Building a staff of competent workers who exude positive energy is often a long and arduous process. A lot of effort goes into composing compelling job postings, conducting interviews and checking references. Naturally, not everyone makes the cut. The people who make up your team are those who are absolutely the best fit for your company’s culture.

Or are they? Many employers are often left dumbfounded by the high rates of employee resignations they experience. Where did they go wrong? As the title of this week’s blog has made clear, it’s not all about the money for most people. Compensation will always be important. But employees feeling their efforts matter to the businesses they work for matters more.

Do you recognize the unique strengths of your employees?

People like to be recognized for the unique talents they possess. If you’re not acknowledging the contributions made by the individuals who work for you, they will end up feeling unwelcome.  No matter what you pay them, it’s hard to get your staff members motivated to work for you when you don’t communicate your gratitude for what they bring to the table.

“Gallup proved that managers fail to identify and utilize the strengths and talents of employees that go beyond a job description,” informs Marcel Schwantes on Inc.com, “People love to use their unique talents and gifts, and the good managers will develop relationships with their employees to find out what their strengths are — and bring out the best in their employees…The research is saying is that turnover is lower when managers adjust jobs according to individual talents and strengths.”

Do strong bonds develop between your employees?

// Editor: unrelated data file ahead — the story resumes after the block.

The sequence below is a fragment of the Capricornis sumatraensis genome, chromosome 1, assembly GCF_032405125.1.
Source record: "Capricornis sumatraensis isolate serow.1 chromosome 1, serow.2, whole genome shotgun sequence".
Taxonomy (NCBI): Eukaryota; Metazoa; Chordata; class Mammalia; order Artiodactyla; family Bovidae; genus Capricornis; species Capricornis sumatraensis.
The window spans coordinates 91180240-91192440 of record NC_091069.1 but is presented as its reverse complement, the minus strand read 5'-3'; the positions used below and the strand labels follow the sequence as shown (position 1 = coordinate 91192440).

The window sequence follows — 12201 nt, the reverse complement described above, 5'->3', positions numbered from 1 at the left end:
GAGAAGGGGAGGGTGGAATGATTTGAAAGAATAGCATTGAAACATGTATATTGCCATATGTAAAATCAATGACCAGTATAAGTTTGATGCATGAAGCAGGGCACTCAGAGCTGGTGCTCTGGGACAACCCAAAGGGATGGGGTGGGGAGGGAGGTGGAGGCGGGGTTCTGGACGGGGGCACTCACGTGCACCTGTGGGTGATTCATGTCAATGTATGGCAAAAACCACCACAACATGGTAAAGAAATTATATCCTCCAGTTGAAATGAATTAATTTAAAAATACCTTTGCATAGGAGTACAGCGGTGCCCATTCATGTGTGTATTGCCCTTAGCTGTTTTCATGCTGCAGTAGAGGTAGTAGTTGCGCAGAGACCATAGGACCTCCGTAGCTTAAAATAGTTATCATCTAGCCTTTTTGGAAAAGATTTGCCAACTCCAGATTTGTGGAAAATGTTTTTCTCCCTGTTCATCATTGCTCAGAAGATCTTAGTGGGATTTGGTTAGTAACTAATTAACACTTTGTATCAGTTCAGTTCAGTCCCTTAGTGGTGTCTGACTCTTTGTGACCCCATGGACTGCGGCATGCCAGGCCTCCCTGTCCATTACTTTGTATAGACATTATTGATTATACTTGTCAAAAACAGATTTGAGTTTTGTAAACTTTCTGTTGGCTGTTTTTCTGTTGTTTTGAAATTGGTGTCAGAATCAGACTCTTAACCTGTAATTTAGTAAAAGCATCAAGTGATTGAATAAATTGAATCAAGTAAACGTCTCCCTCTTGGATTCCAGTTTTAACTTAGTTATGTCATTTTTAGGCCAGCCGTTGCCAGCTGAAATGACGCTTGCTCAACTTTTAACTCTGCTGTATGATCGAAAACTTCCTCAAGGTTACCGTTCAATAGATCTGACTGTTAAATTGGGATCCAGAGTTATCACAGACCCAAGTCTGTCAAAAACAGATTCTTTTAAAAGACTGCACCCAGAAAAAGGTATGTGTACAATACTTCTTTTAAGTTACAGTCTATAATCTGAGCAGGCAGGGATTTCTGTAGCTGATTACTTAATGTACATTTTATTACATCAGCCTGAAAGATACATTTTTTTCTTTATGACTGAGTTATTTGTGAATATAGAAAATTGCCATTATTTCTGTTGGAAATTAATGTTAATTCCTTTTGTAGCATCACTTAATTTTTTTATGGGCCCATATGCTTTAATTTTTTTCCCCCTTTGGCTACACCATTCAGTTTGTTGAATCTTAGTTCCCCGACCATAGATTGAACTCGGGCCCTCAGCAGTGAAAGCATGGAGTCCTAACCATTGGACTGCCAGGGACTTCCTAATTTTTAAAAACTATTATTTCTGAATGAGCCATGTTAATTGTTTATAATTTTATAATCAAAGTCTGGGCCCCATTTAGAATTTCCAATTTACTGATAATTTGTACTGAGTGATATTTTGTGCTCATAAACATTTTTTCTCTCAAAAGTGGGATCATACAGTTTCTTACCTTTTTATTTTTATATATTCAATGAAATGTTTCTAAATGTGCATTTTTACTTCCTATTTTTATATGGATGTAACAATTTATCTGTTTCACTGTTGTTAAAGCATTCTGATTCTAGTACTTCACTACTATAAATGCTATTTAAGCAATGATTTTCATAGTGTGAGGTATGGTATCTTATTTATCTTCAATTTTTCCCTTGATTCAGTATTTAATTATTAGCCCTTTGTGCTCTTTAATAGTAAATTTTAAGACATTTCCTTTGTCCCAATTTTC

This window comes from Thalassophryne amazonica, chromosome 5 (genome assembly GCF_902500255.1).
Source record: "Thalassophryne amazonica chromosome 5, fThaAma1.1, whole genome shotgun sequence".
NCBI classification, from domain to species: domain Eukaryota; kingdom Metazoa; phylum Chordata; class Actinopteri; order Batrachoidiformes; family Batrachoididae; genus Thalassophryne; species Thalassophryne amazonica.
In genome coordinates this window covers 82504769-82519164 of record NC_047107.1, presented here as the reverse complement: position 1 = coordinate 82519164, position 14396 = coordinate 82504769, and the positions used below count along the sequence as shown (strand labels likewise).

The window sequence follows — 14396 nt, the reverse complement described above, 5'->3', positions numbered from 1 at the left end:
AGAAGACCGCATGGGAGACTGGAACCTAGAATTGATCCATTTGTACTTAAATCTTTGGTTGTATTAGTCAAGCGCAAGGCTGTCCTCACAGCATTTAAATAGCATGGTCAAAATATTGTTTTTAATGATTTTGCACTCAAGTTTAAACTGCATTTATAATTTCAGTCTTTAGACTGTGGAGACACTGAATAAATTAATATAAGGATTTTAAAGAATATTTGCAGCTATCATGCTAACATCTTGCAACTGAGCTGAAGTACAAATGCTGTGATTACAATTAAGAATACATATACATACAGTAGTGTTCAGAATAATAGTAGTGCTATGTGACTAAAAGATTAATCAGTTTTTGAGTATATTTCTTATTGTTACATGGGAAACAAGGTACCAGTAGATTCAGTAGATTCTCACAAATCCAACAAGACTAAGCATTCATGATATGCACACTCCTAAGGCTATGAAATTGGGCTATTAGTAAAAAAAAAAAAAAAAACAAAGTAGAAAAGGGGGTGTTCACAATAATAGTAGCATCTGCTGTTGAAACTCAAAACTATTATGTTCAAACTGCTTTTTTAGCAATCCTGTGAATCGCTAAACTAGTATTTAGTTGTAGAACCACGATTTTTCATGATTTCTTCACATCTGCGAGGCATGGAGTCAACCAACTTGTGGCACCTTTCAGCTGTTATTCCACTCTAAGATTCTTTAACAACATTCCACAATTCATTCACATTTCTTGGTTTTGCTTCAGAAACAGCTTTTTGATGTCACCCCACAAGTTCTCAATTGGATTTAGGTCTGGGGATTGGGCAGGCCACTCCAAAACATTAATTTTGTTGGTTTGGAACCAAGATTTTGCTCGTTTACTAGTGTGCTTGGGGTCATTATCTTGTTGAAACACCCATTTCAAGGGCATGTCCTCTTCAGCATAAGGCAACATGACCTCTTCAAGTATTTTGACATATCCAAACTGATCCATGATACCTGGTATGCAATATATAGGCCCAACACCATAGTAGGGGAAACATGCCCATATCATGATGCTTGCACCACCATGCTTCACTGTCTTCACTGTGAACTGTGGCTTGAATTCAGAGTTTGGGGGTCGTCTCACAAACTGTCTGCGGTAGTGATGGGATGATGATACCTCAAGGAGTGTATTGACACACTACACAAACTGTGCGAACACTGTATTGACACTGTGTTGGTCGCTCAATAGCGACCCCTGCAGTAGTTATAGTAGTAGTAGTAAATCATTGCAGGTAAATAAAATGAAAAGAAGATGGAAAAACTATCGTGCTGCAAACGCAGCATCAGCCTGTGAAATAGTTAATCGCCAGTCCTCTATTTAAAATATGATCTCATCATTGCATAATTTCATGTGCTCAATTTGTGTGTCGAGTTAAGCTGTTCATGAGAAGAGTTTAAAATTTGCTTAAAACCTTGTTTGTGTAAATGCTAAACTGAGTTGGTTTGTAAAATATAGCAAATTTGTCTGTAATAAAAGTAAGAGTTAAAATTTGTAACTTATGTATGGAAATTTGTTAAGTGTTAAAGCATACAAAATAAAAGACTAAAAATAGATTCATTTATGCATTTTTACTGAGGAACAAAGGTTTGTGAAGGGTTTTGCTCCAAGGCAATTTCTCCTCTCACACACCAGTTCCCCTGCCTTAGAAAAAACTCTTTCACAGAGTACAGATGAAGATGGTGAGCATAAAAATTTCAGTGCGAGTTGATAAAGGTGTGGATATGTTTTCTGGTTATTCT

Just how welcoming is your company culture? Do you have a team of keep-to-themselves loners or do you employ people who enjoy engaging with others? No matter what a person’s salary is, he/she is not likely to enjoy coming to work if he/she just doesn’t click with co-workers. On TheBalanceCareers.com, Susan M. Heathfield explains that besides an employee’s relationship with his/her manager, one’s co-workers are the most critical components of the work environment.

“Research from the Gallup organization indicates that one of the 12 factors that illuminate whether an employee is happy on their job is having a best friend at work,” she reveals, “Relationships with coworkers retain employees. Notice and intervene if problems exist and the employees appear unable to solve the problem themselves.”

How often do you communicate with your team members?

Your job as a hiring manager certainly doesn’t end once the hiring stage is complete. You’re not a throw-them-to-the-wolves type of employer are you? If so, you’re likely to have noticed that your employees don’t stick around very long. A good salary is not likely to keep an employee on board if he/she is left without any guidance or instructions. Support is everything. Keep the lines of communication open with your team or they’ll end up feeling abandoned.

“Communication makes the world go round,” insists Schwantes, “It facilitates human connections, and allows us to learn, grow, and progress…Communication is the most important skill any leader can possess. Gallup research has revealed that employees whose managers hold regular meetings with them are almost three times as likely to be engaged than employees with managers who ignore them.”

For more expert advice on how to prevent your employees from quitting their jobs, give Hire Value Inc. a call.